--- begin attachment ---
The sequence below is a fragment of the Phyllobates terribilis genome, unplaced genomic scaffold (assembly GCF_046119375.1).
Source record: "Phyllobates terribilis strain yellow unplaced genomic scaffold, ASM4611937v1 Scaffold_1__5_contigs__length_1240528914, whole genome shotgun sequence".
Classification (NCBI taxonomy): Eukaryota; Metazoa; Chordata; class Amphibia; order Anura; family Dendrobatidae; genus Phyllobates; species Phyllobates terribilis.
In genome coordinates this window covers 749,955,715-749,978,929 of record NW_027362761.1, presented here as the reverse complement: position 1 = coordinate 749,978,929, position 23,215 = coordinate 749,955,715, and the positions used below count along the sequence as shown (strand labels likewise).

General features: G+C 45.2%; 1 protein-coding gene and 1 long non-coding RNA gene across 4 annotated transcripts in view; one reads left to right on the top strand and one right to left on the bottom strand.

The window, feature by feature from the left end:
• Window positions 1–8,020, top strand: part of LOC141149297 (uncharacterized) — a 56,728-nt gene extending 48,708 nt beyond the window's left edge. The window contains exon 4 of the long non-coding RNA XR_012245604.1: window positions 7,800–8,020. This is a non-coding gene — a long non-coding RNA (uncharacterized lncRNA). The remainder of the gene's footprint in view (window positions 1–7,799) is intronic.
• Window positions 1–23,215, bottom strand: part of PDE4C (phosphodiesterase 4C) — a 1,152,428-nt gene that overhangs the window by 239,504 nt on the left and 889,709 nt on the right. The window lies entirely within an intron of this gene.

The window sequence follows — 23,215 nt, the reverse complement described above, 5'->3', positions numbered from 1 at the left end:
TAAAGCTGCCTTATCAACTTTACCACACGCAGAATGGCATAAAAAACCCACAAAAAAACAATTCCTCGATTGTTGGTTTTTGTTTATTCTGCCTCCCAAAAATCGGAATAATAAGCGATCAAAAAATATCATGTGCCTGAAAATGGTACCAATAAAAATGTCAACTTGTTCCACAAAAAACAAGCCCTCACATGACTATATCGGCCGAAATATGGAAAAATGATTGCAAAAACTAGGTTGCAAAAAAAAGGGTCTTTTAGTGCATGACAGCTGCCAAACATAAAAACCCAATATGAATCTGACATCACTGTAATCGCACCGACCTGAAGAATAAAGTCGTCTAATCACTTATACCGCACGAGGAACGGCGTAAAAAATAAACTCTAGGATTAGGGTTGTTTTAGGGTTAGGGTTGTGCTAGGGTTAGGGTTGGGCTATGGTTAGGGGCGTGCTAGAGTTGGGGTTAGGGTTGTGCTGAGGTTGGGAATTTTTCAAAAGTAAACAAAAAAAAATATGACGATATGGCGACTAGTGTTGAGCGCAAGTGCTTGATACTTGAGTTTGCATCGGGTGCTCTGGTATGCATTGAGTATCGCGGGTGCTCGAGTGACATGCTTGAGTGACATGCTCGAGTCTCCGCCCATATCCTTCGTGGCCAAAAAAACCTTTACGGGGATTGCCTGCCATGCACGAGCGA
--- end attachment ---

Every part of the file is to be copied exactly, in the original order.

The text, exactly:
The sequence below is a fragment of the Phyllobates terribilis genome, unplaced genomic scaffold (assembly GCF_046119375.1).
Source record: "Phyllobates terribilis strain yellow unplaced genomic scaffold, ASM4611937v1 Scaffold_1__5_contigs__length_1240528914, whole genome shotgun sequence".
Classification (NCBI taxonomy): Eukaryota; Metazoa; Chordata; class Amphibia; order Anura; family Dendrobatidae; genus Phyllobates; species Phyllobates terribilis.
In genome coordinates this window covers 749,955,715-749,978,929 of record NW_027362761.1, presented here as the reverse complement: position 1 = coordinate 749,978,929, position 23,215 = coordinate 749,955,715, and the positions used below count along the sequence as shown (strand labels likewise).

General features: G+C 45.2%; 1 protein-coding gene and 1 long non-coding RNA gene across 4 annotated transcripts in view; one reads left to right on the top strand and one right to left on the bottom strand.

The window, feature by feature from the left end:
• Window positions 1–8,020, top strand: part of LOC141149297 (uncharacterized) — a 56,728-nt gene extending 48,708 nt beyond the window's left edge. The window contains exon 4 of the long non-coding RNA XR_012245604.1: window positions 7,800–8,020. This is a non-coding gene — a long non-coding RNA (uncharacterized lncRNA). The remainder of the gene's footprint in view (window positions 1–7,799) is intronic.
• Window positions 1–23,215, bottom strand: part of PDE4C (phosphodiesterase 4C) — a 1,152,428-nt gene that overhangs the window by 239,504 nt on the left and 889,709 nt on the right. The window lies entirely within an intron of this gene.

The window sequence follows — 23,215 nt, the reverse complement described above, 5'->3', positions numbered from 1 at the left end:
TAAAGCTGCCTTATCAACTTTACCACACGCAGAATGGCATAAAAAACCCACAAAAAAACAATTCCTCGATTGTTGGTTTTTGTTTATTCTGCCTCCCAAAAATCGGAATAATAAGCGATCAAAAAATATCATGTGCCTGAAAATGGTACCAATAAAAATGTCAACTTGTTCCACAAAAAACAAGCCCTCACATGACTATATCGGCCGAAATATGGAAAAATGATTGCAAAAACTAGGTTGCAAAAAAAAGGGTCTTTTAGTGCATGACAGCTGCCAAACATAAAAACCCAATATGAATCTGACATCACTGTAATCGCACCGACCTGAAGAATAAAGTCGTCTAATCACTTATACCGCACGAGGAACGGCGTAAAAAATAAACTCTAGGATTAGGGTTGTTTTAGGGTTAGGGTTGTGCTAGGGTTAGGGTTGGGCTATGGTTAGGGGCGTGCTAGAGTTGGGGTTAGGGTTGTGCTGAGGTTGGGAATTTTTCAAAAGTAAACAAAAAAAAATATGACGATATGGCGACTAGTGTTGAGCGCAAGTGCTTGATACTTGAGTTTGCATCGGGTGCTCTGGTATGCATTGAGTATCGCGGGTGCTCGAGTGACATGCTTGAGTGACATGCTCGAGTCTCCGCCCATATCCTTCGTGGCCAAAAAAACCTTTACGGGGATTGCCTGCCATGCACGAGCGA